Sunday, 3 February 2008

Cover versions and Wittgenstein on playing trains

Sitting up in front of the fire late last night with Brix and a glass of Oddbins’ modestly priced Domaine de Joy Bas-Armagnac, it seemed exactly the right time to play some of the Johnny Cash late American Recordings. And hence now to return to the notion of cover versions of pop songs.

Here’s the thought. Half the pleasure of Johnny Cash covers is the simultaneous awareness of what the original sounded like. Given the very particular sound (the voice, the basic instrumentation, the very immediate or ‘up front’ sound stage: all of which are characteristic of the American Recordings), whatever the original sound of the song (from Nick Cave and Simon and Garfunkel to U2 and Nine Inch Nails), the final will sound a bit like every other later Johnny Cash song. Unlike, eg, Jeff Buckley’s dreadful pastiche of the Leonard Cohen / John Cale song Hallelujah listening to Cash seems to encourage a kind of constructive dialogue with the original.

What would it be like to listen to them without that; if one had not heard Hurt, The Mercy Seat, or One previously sung? For that matter, I’ve also recently got hold of the Nau Ensemble’s meditations on Joy Division’s Closer using an Arvo Part-like arrangment of strings and choir. This recording makes almost no sense except in relation to the original. (I can’t decide whether its deeply moving but funny or just funny.)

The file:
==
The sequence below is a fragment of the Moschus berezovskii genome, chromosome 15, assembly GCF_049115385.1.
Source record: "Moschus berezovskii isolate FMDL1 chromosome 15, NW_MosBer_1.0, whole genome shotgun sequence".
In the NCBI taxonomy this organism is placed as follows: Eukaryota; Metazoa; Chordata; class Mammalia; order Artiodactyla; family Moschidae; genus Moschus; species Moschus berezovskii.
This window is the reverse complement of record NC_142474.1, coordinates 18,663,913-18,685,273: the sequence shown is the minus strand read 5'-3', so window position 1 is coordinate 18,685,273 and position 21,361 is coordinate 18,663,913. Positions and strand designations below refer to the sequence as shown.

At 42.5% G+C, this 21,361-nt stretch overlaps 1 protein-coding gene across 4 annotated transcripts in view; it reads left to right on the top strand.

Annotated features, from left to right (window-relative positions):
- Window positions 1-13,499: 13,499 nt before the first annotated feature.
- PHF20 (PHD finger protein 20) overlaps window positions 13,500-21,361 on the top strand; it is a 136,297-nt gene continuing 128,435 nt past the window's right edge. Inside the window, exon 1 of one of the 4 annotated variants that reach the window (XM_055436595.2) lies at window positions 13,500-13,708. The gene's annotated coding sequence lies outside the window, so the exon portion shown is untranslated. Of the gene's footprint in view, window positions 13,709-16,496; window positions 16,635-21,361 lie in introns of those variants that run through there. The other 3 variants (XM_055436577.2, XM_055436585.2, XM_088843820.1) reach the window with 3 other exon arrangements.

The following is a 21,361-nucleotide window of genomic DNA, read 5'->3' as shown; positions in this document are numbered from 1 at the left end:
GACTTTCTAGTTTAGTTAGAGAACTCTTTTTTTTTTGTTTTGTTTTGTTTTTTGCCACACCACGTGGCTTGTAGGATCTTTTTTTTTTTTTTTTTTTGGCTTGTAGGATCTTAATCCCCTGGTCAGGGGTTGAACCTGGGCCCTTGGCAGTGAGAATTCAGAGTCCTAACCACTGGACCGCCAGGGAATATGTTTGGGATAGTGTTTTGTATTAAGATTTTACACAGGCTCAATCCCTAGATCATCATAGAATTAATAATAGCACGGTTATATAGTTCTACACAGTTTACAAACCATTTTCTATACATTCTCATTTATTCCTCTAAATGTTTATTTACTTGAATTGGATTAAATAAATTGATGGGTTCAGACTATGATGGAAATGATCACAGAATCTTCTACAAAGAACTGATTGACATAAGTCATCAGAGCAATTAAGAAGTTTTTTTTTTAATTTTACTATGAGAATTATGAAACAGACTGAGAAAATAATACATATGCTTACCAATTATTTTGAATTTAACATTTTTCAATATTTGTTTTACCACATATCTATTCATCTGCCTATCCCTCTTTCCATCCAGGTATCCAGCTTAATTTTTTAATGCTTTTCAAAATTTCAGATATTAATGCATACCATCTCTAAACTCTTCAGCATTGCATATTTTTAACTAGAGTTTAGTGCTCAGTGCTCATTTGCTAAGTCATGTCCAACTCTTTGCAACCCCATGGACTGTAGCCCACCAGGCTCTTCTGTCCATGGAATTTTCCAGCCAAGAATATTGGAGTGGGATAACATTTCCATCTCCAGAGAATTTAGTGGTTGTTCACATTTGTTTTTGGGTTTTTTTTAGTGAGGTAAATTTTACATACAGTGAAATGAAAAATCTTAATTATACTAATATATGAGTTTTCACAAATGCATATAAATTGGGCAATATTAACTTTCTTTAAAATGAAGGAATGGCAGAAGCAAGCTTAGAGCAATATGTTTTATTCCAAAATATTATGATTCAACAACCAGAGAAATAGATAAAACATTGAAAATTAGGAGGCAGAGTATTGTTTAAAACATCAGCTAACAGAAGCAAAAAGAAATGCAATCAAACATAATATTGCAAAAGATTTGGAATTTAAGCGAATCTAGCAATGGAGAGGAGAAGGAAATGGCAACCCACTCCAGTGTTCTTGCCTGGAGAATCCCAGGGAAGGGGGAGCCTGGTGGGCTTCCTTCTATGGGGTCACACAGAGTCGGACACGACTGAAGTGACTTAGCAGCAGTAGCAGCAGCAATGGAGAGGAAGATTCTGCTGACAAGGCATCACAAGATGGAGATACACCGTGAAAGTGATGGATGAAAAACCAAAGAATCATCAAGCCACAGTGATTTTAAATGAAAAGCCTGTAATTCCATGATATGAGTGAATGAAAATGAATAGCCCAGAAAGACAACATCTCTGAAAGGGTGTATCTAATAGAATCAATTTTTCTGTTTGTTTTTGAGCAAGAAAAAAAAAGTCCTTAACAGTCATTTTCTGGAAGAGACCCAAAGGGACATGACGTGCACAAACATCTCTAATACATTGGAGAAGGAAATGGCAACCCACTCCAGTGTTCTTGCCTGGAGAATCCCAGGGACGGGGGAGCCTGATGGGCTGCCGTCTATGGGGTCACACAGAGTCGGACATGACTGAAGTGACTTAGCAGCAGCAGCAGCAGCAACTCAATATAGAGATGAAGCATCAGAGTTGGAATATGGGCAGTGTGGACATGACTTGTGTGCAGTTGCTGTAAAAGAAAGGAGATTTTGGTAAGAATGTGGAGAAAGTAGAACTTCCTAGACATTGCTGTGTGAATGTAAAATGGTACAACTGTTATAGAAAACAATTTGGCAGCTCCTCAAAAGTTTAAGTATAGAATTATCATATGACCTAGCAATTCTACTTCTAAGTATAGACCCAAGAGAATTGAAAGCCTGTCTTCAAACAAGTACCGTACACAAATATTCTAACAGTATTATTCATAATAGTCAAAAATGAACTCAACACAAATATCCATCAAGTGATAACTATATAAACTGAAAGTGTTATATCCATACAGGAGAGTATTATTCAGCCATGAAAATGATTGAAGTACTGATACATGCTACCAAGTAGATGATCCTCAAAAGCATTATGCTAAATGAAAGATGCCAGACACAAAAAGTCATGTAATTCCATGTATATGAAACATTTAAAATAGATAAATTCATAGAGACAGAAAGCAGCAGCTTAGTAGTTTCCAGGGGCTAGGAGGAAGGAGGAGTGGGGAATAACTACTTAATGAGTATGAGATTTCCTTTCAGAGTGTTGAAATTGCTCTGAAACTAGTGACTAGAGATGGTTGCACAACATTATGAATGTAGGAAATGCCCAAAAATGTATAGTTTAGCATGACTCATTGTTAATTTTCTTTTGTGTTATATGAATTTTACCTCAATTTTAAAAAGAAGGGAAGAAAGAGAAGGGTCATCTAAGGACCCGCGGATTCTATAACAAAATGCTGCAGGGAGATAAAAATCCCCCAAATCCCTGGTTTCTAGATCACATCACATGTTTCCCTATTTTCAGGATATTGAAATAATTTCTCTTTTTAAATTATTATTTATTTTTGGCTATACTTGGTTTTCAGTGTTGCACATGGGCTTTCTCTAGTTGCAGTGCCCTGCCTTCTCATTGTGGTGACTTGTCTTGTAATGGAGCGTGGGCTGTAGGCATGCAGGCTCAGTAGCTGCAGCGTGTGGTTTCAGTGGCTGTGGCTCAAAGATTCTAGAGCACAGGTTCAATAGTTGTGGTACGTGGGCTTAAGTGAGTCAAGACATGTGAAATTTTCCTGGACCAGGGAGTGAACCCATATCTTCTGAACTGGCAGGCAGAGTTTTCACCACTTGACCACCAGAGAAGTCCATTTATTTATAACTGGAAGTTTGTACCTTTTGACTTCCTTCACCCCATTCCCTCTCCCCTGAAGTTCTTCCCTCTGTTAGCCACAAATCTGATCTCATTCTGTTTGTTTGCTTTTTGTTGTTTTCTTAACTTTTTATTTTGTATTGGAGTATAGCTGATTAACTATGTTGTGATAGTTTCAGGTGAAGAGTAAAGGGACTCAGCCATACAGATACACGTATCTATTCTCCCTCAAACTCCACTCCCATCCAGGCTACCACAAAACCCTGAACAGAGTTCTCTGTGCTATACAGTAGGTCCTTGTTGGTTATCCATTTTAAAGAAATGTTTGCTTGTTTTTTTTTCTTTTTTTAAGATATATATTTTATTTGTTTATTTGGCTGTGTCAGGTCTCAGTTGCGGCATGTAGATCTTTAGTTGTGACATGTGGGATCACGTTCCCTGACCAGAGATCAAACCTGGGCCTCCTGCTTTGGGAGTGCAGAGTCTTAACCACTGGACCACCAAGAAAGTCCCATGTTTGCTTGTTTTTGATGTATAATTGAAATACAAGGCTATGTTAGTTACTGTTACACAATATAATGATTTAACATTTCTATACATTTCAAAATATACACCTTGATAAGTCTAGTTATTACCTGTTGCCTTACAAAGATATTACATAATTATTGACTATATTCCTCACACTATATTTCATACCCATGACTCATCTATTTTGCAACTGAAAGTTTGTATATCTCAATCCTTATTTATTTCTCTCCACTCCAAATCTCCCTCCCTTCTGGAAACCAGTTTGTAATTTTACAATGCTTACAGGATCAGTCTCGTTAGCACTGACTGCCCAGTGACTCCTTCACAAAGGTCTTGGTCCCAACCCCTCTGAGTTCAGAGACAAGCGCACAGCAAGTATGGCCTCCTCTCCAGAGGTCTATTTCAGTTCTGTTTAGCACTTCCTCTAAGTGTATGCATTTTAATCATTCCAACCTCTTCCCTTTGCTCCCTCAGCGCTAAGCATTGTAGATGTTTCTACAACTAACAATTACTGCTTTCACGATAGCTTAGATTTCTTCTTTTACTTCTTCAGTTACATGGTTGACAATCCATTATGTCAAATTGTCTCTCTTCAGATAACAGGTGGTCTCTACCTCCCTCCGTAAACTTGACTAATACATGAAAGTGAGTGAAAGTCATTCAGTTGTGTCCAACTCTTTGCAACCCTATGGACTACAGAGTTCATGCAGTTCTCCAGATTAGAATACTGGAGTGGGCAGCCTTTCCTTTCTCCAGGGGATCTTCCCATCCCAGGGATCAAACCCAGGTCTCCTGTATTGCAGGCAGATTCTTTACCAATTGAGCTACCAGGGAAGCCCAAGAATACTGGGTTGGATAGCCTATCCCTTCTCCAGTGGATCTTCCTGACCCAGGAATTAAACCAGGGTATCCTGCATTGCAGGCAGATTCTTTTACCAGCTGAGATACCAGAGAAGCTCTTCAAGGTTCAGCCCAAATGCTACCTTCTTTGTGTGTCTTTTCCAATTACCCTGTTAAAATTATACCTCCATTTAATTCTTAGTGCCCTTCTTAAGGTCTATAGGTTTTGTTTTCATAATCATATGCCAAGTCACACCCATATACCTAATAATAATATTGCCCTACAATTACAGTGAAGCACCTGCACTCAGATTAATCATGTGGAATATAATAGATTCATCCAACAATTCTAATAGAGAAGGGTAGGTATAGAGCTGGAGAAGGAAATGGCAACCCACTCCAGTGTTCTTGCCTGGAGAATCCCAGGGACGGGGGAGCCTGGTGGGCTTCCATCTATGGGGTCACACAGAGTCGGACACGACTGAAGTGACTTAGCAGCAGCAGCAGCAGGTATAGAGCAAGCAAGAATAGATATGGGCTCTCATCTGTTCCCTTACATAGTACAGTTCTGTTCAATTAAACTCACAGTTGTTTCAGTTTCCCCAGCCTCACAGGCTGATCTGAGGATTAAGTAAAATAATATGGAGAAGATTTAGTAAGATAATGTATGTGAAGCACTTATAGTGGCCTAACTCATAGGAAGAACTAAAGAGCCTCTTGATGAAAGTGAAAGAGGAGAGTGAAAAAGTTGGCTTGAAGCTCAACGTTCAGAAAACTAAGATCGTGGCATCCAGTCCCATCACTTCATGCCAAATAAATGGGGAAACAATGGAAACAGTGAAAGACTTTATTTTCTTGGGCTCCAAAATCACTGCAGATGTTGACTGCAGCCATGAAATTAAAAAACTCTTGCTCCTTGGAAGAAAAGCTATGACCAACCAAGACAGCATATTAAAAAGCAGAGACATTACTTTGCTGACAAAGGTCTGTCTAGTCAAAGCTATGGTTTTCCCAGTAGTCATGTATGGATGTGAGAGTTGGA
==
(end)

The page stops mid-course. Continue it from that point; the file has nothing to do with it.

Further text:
I’m reminded of Wittgenstein’s discussion of children playing trains:

“But in a fairy tale the pot too can see and hear!” (Certainly; but it can also talk.)
“But the fairy tale only invents what is not the case: it does not talk nonsense.” -- It is not as simple as that. Is it false or nonsensical to say that a pot talks? Have we a clear picture of the circumstances in which we should say of a pot that it talked? (Even a nonsense -- poem is not nonsense in the same way as the babbling of a child.)
We do indeed say of an inanimate thing that it is in pain: when playing with dolls for example. But this use of the concept of pain is a secondary one. Imagine a case in which people ascribed pain only to inanimate things; pitied only dolls! (When children play at trains their game is connected with their knowledge of trains. It would nevertheless be possible for the children of a tribe unacquainted with trains to learn this game from others, and to play it without knowing that it was copied from anything. One might say that the game did not make the same sense to them as to us.)
[Wittgenstein 1953 §282]

There would – obviously! – be something to liking the Cash songs or the Nau Ensemble as though they were originals but, at the same time, it would seem rather to miss the point.